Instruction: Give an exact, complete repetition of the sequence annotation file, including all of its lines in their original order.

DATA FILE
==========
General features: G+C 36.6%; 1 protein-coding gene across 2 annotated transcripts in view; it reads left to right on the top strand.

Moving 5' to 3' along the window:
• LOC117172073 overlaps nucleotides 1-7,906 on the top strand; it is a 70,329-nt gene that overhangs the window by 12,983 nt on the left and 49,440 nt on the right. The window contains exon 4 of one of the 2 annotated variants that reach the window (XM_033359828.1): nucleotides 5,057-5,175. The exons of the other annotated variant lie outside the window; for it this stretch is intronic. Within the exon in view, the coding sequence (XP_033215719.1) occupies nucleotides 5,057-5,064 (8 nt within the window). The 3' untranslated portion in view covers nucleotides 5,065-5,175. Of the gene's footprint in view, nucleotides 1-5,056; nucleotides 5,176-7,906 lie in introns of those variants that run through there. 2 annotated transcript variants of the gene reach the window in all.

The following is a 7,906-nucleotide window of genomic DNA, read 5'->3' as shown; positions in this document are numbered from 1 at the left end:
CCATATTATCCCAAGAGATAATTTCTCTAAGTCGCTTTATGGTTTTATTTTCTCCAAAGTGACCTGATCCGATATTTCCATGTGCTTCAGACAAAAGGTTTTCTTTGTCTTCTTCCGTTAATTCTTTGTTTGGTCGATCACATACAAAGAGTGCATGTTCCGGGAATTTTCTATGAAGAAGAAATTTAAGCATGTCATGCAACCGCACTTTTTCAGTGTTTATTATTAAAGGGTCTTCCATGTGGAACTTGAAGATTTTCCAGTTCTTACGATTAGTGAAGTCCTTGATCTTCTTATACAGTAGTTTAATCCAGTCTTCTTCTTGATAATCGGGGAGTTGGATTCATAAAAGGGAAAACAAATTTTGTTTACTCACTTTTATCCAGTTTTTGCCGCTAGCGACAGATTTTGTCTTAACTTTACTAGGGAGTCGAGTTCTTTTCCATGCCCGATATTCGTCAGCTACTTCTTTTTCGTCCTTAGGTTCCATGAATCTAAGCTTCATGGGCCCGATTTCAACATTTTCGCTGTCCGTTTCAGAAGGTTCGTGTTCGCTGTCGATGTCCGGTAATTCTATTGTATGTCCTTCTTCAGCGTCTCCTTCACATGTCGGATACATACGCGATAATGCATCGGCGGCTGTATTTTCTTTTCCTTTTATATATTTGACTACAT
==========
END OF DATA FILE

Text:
General features: G+C 36.6%; 1 protein-coding gene across 2 annotated transcripts in view; it reads left to right on the top strand.

Moving 5' to 3' along the window:
• LOC117172073 overlaps nucleotides 1-7,906 on the top strand; it is a 70,329-nt gene that overhangs the window by 12,983 nt on the left and 49,440 nt on the right. The window contains exon 4 of one of the 2 annotated variants that reach the window (XM_033359828.1): nucleotides 5,057-5,175. The exons of the other annotated variant lie outside the window; for it this stretch is intronic. Within the exon in view, the coding sequence (XP_033215719.1) occupies nucleotides 5,057-5,064 (8 nt within the window). The 3' untranslated portion in view covers nucleotides 5,065-5,175. Of the gene's footprint in view, nucleotides 1-5,056; nucleotides 5,176-7,906 lie in introns of those variants that run through there. 2 annotated transcript variants of the gene reach the window in all.

The following is a 7,906-nucleotide window of genomic DNA, read 5'->3' as shown; positions in this document are numbered from 1 at the left end:
CCATATTATCCCAAGAGATAATTTCTCTAAGTCGCTTTATGGTTTTATTTTCTCCAAAGTGACCTGATCCGATATTTCCATGTGCTTCAGACAAAAGGTTTTCTTTGTCTTCTTCCGTTAATTCTTTGTTTGGTCGATCACATACAAAGAGTGCATGTTCCGGGAATTTTCTATGAAGAAGAAATTTAAGCATGTCATGCAACCGCACTTTTTCAGTGTTTATTATTAAAGGGTCTTCCATGTGGAACTTGAAGATTTTCCAGTTCTTACGATTAGTGAAGTCCTTGATCTTCTTATACAGTAGTTTAATCCAGTCTTCTTCTTGATAATCGGGGAGTTGGATTCATAAAAGGGAAAACAAATTTTGTTTACTCACTTTTATCCAGTTTTTGCCGCTAGCGACAGATTTTGTCTTAACTTTACTAGGGAGTCGAGTTCTTTTCCATGCCCGATATTCGTCAGCTACTTCTTTTTCGTCCTTAGGTTCCATGAATCTAAGCTTCATGGGCCCGATTTCAACATTTTCGCTGTCCGTTTCAGAAGGTTCGTGTTCGCTGTCGATGTCCGGTAATTCTATTGTATGTCCTTCTTCAGCGTCTCCTTCACATGTCGGATACATACGCGATAATGCATCGGCGGCTGTATTTTCTTTTCCTTTTATATATTTGACTACAT